Malaysia is currently in a transition phase to coronavirus endemicity. This is a temporary phase before Malaysia fully enters the endemic phase. The Health director-general Dr Noor Hisham Abdullah said that this transition phase will provide the community the opportunity to learn to adopt and live with public health measures that are least disruptive to daily life.
In this phase, we are shifting from reliance on government interventions, such as strict SOPs and laws, to individual responsibility and community solidarity to ensure that the virus does not spread.
It is important to remember that the coronavirus is still very much present in Malaysia and the world. This transition phase and the endemic phase that will follow does not mean that the virus has disappeared. Just like dengue is endemic in Malaysia (and has been since the 1980s), COVID-19 will be considered consistently present and its rate of spread predictable.
So, what does this transition phase mean for us? What do we have to do? In a nutshell, we must still ensure that we adhere to certain safety measures as we slowly transition into the endemic phase. It is up to each individual to perform a personal risk assessment every day in every situation you are in.
Here are some frequently asked questions that can act as a guideline for you. You may find more information on the MOH’s #ReopeningSafely page.
Do I still have to scan-in and register with the MySejatera app?
Yes, you still have to scan in to business premises and buildings with your MySejahtera app.
Businesses must ensure that employees and individuals scan in, and also that only people with a ‘low risk’ status on their MySejahtera are allowed to enter.
Businesses must also ensure that everyone entering the premises is fully vaccinated, as shown on their MySejahtera app. Though the MOH has said that anyone who has not received their booster shot will lose their ‘fully vaccinated’ status, you are still allowed to enter malls and dine-in at restaurants. However, you should note that a business owner may decide to only allow fully vaccinated people on their premises for everyone’s safety.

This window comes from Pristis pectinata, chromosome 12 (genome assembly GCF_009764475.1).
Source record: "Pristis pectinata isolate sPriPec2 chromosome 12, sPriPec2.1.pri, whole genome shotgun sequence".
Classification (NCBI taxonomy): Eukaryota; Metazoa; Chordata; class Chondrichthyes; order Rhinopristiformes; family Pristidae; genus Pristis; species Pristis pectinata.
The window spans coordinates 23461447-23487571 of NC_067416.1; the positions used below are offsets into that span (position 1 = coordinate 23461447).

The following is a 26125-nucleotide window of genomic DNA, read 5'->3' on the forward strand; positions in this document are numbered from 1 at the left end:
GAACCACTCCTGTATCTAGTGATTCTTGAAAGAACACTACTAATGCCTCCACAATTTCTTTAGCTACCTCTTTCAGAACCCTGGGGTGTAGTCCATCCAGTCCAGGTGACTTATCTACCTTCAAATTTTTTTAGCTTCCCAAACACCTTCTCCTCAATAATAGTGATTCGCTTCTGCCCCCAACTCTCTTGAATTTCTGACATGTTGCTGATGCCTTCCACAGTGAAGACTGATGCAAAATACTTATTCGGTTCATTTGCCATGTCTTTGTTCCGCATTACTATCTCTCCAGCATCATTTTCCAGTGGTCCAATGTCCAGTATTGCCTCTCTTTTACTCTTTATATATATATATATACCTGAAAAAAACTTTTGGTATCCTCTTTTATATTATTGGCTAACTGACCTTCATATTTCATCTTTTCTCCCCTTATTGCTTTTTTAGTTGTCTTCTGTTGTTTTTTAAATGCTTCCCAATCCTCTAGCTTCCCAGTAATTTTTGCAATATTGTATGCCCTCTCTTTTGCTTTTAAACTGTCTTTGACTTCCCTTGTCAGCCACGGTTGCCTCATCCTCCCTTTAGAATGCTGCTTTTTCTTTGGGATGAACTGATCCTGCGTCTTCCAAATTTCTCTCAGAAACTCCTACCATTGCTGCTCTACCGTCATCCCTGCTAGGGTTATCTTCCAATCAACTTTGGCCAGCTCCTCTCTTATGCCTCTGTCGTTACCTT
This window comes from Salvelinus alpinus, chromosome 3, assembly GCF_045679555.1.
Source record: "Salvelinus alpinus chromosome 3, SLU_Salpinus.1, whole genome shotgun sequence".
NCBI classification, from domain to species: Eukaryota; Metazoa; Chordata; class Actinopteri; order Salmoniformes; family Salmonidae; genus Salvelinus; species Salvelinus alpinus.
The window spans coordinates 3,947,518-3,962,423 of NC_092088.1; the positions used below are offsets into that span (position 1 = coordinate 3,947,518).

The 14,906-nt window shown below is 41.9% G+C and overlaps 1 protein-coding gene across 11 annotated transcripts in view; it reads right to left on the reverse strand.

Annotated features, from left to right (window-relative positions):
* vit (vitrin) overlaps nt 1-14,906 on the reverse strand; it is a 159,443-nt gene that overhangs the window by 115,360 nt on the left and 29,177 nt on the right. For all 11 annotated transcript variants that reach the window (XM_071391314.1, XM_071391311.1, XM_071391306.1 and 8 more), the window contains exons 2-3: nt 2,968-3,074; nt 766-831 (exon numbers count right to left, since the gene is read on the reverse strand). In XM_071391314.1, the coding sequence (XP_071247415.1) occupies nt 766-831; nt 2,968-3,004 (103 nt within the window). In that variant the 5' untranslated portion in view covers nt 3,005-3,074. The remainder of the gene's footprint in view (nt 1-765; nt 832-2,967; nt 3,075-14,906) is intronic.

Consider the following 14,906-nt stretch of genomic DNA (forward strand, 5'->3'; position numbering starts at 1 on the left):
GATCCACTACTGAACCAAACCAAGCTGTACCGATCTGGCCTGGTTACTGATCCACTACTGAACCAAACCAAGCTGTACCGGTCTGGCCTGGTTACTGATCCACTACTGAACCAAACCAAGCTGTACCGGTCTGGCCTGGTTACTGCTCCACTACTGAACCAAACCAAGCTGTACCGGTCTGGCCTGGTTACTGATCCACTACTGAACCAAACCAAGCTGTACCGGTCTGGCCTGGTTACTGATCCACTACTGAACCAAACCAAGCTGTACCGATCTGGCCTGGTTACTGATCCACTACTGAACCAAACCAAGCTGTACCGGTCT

Do I still have to wear a face mask?
Yes, you must still wear a face mask.
Everyone must ensure that they wear a face mask at all times when in the company of other people. You may remove your mask while eating, doing sports or even where you are in a public space where there are no other people or you are not interacting with people. The key is to use your own reason and discretion to consider what is safe for you, the people around you and the people you interact with everyday (your family and friends).
People who are exempted from wearing a face mask are:
- Children aged five and below
- Individuals with special needs (with specific disabilities such as cerebral palsy or autism)
- Individuals with breathing difficulties – a certified medical report from a registered medical practitioner is required.
Do I need to practice physical distancing?
Yes, you should still ensure that you maintain physical distance of at least on metre from others. Physical distancing is not required during contact sports and recreational activities, or during congregational prayers.
Again, it is up to you to decide what is safe and reasonable for you and the people around you.
Do I still have to wash and sanitise my hands?
Yes, you should still keep your hands clean. Hand cleanliness is one of the behaviours you should keep into the endemic phase and beyond. Clean hands protect you from not just the coronavirus but other viruses and bacteria as well.
Do I need to take regular COVID-19 tests?
You are encouraged to take COVID-19 tests before certain activities, such as travelling (even domestic travel), religious activities, weddings and other gatherings, sports activities and other activities where you will be in contact with others.
If you have taken a self-test, you should report your results (positive or negative) through your MySejahtera application.
What do I do if I’m positive or I’m a close contact?
The MOH has announced revamped rules for those you are COVID- positive or have come into close contact with a COVID-positive person. Please refer to this infographic: